Ancient Skies and Astronomy Now by Krishna Ramadas

Vedic knowledge is understood to have been captured by meditators in deep states of contemplation during the dawn of human civilization. Neuroscientists acknowledge today that a brain in a meditative state is uniquely different state from its waking, sleep and dream counterparts. Did ancient Rishis gain mastery over this state to infer from it scientific concepts about the structure of the Cosmos?

Ancient Skies and Astronomy Now collates extracted information from Sanskrit texts to offer readers 27 in-depth instances of astounding similarities in deep sky observation with present day cosmology and twenty first century astronomy.

The book contains:
Astronomical basis for the division of the sky into 27 equal segments and the methods by which the Vedic calendar systems have been periodically corrected

Charts showing boundaries between the 27 divisions of the sky on modern astronomical sky maps and coordinates of deep-sky objects associated with each division

Explanations of the 4.32 billion year Kalpa time cycle found frequently in Sanskrit texts and the names of its sub-periods which convey real geological and paleontological events on Earth

Opportunities missed by colonial scholars to verify astronomical knowledge in Sanskrit text and the resulting neglect of research into Vedic astronomy

In depth illustrations of mining word-for-word meanings of Vedic mantras, using a neglected technique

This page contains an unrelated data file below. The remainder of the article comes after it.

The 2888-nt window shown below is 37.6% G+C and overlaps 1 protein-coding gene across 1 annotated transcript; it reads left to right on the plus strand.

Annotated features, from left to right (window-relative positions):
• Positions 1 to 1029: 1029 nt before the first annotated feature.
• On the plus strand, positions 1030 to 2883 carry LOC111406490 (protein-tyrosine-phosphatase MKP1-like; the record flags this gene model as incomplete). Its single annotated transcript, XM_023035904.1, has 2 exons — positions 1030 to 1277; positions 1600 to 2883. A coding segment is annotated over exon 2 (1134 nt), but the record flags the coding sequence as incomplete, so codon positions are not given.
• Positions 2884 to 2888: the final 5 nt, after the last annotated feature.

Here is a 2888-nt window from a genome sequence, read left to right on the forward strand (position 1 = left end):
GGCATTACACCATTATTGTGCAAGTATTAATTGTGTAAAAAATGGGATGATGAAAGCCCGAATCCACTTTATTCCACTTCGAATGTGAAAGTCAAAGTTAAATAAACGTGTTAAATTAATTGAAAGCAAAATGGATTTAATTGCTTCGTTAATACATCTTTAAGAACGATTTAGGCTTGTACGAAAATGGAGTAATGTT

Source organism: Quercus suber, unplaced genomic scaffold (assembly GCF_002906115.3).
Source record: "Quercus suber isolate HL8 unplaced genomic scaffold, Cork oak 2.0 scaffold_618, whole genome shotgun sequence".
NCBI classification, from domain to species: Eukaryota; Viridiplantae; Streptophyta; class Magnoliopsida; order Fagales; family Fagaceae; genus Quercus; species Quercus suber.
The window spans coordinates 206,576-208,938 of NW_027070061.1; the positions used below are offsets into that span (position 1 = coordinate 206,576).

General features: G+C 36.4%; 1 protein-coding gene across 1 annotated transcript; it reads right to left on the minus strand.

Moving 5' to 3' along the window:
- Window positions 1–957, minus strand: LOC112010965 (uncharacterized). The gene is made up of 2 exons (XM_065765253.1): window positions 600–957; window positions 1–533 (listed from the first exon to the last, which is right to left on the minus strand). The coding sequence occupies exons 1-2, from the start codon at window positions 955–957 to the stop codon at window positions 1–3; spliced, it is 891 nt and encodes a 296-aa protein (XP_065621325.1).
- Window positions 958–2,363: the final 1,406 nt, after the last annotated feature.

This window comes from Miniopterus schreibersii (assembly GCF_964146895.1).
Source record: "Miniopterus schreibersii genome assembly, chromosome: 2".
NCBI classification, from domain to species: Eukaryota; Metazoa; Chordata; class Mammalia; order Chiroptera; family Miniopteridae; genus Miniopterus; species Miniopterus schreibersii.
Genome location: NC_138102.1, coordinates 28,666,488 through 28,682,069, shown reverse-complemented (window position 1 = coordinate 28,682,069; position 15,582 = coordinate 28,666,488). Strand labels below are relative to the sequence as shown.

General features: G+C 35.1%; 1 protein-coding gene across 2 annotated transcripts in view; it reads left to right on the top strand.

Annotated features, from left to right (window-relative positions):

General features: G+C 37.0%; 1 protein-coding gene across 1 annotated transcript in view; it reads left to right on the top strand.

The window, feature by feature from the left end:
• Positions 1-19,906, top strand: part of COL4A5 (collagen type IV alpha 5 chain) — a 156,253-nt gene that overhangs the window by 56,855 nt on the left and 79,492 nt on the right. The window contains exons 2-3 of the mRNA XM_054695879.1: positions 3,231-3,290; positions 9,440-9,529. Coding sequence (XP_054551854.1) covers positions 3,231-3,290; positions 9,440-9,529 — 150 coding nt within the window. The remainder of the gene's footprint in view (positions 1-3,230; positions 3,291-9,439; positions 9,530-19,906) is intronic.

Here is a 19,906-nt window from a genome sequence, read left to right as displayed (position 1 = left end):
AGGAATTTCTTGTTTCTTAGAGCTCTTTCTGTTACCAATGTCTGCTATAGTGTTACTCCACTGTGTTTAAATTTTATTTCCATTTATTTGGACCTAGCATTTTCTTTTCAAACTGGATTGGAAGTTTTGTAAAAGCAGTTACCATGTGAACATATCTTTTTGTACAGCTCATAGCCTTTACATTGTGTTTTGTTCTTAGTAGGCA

Deciphered codes related to stellar formation and the structure of the Milky Way galaxy from anthropomorphized descriptions of cosmic energy units (Devatas)

Ancient Skies and Astronomy Now features a variety of unique astronomical phenomena and revisits popularly held beliefs about the process of cognition and of mantras. Fragments of poetry and prose from Sanskrit documents are dissected to illuminate little-known wonders that lie off the beaten path of conventional translations. Examples such as the Eridanus Supervoid dominated by dark energy venerating the powers of Yama over the deceased, or the star Betelgeuse leaving turbulence in its wake exemplifying the benevolence of Rudra bring the wonders of an ancient sky to life.

Suitable for amateur and avid sky watchers, this is a book for anyone with an interest in ancient cultures and civilizations. It is also an outstanding introduction to deep-sky astronomy for readers familiar with Hindu astrology and native customs of India. Users of the Indian calendar systems or the Panchang will appreciate the book for the scientific knowledge it brings about the Nakshatras.

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